Proposed Section 457A recognizes that certain foreign entities are indifferent with respect to whether a deduction for compensation is deferred. Accordingly, in an effort to prevent facilitation of deferral by tax-indifferent service recipients, proposed Section 457A restricts the ability to defer tax on compensation paid to a service provider by a nonqualified foreign entity pursuant to a nonqualified deferred compensation plan. Where applicable, the service provider would be required to include in income all deferred compensation at the time that the right to such compensation is not subject to a substantial risk of forfeiture. A tax payer’s right to the compensation is subject to a substantial risk of forfeiture if such right is conditioned upon the performance of substantial services in the future.

For purposes of this provision, nonqualified foreign entities are defined as (1) foreign corporations unless substantially all of their income is subject to tax in the U.S. because it is effectively connected with a trade or business in the U.S. or subject to a comprehensive foreign income tax; and (2) any partnership unless substantially all of its income is allocable to persons other than foreign persons not subject to a comprehensive foreign income tax and tax-exempt organizations. In short, a foreign entity will be a nonqualified foreign entity unless it (or, in the case of a partnership, its partners) are subject to U.S. or comprehensive foreign income taxes. A foreign person would be considered to be subject to a comprehensive foreign income tax only if the person is eligible for the benefits of a comprehensive income tax treaty with the United States or demonstrates to the Treasury that the foreign country has a comprehensive income tax.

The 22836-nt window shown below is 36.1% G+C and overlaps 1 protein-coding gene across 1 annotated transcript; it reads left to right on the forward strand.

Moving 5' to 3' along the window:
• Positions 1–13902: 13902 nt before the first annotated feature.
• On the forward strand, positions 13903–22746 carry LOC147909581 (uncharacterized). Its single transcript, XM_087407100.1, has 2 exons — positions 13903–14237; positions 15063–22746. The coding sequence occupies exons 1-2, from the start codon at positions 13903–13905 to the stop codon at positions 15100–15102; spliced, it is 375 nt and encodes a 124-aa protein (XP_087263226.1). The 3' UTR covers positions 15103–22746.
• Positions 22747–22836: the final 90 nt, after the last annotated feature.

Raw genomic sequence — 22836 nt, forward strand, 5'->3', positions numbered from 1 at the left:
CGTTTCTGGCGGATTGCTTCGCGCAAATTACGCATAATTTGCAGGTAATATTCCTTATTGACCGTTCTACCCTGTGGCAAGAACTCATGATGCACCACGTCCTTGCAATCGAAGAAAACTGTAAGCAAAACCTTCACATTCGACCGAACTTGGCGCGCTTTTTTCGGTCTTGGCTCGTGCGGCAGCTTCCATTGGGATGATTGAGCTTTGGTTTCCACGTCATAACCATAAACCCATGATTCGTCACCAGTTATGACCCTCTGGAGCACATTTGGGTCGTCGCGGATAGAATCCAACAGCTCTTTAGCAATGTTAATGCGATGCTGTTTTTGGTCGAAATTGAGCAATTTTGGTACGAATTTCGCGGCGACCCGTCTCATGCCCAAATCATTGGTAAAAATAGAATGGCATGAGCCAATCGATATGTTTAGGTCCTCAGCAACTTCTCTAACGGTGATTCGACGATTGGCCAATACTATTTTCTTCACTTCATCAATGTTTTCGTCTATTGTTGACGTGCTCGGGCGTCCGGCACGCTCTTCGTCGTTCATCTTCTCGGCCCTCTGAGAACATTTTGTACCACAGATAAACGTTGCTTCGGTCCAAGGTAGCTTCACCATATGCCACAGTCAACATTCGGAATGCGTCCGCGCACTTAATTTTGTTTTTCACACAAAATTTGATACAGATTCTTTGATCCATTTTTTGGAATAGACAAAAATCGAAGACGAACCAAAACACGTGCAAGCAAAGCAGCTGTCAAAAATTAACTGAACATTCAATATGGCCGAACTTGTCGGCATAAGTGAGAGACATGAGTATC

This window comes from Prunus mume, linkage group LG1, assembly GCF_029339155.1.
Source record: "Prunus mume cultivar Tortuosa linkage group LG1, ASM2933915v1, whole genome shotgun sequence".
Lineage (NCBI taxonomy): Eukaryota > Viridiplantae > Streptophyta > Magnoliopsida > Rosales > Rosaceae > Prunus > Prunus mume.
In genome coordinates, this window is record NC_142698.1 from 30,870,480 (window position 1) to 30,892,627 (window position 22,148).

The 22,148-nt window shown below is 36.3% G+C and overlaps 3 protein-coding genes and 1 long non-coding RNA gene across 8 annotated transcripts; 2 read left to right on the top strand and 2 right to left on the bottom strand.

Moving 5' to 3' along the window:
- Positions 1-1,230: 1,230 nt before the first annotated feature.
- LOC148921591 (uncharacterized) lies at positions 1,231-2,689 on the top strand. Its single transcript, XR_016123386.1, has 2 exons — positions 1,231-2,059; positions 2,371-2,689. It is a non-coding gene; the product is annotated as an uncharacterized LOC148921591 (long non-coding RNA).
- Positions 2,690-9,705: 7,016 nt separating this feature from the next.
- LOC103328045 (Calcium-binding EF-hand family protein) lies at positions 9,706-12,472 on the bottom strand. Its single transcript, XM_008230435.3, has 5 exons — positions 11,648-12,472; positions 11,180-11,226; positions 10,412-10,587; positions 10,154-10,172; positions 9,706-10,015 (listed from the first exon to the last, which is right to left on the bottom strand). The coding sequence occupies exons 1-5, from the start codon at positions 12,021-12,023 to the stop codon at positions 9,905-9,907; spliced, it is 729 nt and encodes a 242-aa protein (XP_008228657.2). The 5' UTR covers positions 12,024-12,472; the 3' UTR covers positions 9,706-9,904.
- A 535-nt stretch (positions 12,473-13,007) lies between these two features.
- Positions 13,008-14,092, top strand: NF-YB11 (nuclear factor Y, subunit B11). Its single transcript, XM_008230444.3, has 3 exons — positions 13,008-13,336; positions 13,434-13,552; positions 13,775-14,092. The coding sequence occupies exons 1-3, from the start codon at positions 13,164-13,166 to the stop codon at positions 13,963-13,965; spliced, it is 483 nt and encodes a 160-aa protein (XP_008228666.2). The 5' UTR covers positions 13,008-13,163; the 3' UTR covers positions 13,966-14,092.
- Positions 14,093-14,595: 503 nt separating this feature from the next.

If a taxpayer receives deferred compensation under a nonqualified deferred compensation plan from a nonqualified entity and such amount cannot be reasonably determined at the time awarded, proposed Section 457A imposes an interest charge on the amount ultimately determined through the date such amount is determined, plus an additional tax equal to 20 percent of the amount of the compensation. Both the interest charge and the 20 percent tax must be paid in addition to the taxpayer’s ordinary income tax rate of 35 percent. As in the initial October proposal, it still is unclear whether this provision is intended to reach the portion of the deferred fees that are considered to be reinvested in the fund, or just those considered reinvested in illiquid assets of a fund. In either case, these provisions appear to treat a fund manager who defers fees from offshore funds worse than had the manager been paid the fees in cash and reinvested the proceeds.

In addition, depending on the meaning of “determinable,” which is not clear from the language of the statute, many investment fund managers may be subject to the 20 percent additional tax and interest charge under Section 457A. Investment fund deferred compensation arrangements providing for reinvestment of deferred amounts may cause such deferred compensation to have no ascertainable value until the end of the deferral period. Accordingly, at the end of the deferral period, the investment fund manager would be subject to the interest charge and the additional 20 percent tax.